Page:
• What are the main notions, concepts and vocabulary used in this research field?
Topic 2

How the reasonings of statistical models do this ‘country effects’ analysis, through classical techniques like linear regression models, logit and loglinear models. We will pay attention to the fundamental problem of comparing regression estimates from one country to another, and the sometimes tricky issues. 

Topic 3

How data reduction techniques are used, and can be used, in cross-national analysis, through classical techniques like PCA. We tackle another fundamental problem of comparative analysis: can we use the same instruments (survey questionnaire items) across countries, and what does it mean to run scaling analysis across it? Friday’s session will provide some short but important extensions to multilevel analysis and structural equations models, preparing you to attend other more specialised courses in these techniques.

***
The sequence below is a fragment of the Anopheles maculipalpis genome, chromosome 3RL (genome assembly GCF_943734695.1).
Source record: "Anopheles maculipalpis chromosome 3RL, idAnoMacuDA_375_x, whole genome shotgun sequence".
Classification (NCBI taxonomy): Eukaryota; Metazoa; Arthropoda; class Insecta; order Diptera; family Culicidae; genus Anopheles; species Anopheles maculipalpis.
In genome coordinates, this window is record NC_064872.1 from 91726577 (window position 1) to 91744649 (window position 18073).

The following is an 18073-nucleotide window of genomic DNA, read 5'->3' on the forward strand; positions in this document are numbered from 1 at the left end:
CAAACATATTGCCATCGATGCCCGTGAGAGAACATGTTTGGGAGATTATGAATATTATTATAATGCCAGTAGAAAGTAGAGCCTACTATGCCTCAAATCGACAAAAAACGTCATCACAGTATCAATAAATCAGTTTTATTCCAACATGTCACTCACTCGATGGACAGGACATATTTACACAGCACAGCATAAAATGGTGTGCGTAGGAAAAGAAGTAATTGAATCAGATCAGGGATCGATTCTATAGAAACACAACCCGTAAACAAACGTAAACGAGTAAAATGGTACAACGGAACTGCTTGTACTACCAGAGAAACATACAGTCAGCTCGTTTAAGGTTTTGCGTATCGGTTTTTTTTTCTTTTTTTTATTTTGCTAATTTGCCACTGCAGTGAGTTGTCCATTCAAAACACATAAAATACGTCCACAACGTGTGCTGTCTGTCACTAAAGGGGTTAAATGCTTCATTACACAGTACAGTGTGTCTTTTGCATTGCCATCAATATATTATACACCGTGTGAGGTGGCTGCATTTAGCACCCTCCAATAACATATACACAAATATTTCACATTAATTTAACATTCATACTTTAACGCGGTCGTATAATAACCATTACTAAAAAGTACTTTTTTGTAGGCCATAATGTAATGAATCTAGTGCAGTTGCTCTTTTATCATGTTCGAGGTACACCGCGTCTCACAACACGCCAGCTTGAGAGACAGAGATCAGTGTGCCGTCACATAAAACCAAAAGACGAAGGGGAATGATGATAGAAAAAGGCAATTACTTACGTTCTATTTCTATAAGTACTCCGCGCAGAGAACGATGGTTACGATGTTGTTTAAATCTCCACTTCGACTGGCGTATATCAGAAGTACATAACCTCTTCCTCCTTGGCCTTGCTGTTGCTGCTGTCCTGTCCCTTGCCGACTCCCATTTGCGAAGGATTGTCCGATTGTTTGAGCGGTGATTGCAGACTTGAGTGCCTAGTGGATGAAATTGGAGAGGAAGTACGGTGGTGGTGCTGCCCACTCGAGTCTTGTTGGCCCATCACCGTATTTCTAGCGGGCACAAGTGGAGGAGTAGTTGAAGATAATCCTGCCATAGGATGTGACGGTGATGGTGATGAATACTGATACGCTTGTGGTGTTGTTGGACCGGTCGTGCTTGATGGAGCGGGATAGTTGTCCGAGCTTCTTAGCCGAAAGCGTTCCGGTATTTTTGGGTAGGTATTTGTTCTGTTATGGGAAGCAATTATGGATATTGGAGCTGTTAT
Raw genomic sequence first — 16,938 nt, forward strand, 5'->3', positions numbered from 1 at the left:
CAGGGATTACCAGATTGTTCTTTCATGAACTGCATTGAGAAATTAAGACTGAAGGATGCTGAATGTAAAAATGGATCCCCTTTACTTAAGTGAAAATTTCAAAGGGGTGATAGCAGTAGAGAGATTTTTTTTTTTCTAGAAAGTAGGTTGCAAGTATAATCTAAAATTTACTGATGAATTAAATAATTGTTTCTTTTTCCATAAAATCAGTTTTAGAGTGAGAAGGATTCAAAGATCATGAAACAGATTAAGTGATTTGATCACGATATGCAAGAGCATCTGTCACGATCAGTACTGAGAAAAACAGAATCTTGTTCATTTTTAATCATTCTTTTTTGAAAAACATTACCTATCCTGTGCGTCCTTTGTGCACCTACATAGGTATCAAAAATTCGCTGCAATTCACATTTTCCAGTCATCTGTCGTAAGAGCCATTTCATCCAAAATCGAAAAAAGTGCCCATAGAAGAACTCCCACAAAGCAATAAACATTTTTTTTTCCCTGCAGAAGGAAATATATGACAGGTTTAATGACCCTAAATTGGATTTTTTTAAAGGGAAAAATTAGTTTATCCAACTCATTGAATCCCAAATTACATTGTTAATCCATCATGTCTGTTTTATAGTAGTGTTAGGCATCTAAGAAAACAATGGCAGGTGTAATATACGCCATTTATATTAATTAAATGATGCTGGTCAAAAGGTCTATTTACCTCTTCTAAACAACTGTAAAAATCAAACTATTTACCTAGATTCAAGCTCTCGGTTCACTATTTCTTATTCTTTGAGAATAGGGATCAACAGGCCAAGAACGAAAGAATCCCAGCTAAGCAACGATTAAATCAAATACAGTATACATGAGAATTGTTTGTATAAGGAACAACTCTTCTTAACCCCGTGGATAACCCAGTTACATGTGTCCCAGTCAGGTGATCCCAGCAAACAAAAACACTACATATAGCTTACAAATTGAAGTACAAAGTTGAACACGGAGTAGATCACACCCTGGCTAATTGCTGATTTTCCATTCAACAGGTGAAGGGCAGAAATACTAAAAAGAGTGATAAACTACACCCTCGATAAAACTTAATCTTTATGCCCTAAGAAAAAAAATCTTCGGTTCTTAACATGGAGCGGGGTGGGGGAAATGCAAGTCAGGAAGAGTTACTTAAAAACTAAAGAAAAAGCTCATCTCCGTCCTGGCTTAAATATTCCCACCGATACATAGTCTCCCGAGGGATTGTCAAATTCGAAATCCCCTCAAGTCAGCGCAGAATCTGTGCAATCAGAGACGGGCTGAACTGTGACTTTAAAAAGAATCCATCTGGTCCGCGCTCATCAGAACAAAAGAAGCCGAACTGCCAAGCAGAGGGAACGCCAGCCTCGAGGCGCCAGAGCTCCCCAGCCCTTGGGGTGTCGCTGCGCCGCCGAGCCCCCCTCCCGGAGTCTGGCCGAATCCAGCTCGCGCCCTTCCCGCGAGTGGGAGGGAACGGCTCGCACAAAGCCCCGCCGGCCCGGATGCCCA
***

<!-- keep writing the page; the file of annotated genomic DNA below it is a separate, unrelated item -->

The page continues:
How the course will work

The course will use interactive online technology, combining annotated readings, short pre-recorded lectures, and live group work. It combines pre-class activities and live interaction.

You should complete the readings and watch the pre-recorded lectures on key topics ahead of the course start date.

The lectures take two forms: a methodological presentation and an illustration, through a published text or a data analysis, explained in plain English. The main tables or graphics will help you understand the substantive issues of the methods.

There are two hours of classroom teaching each day, during which you will review the main methodological issues and concepts related to the pre-recorded presentations and annotated readings. Following this, the TA will give one hour of practical examples.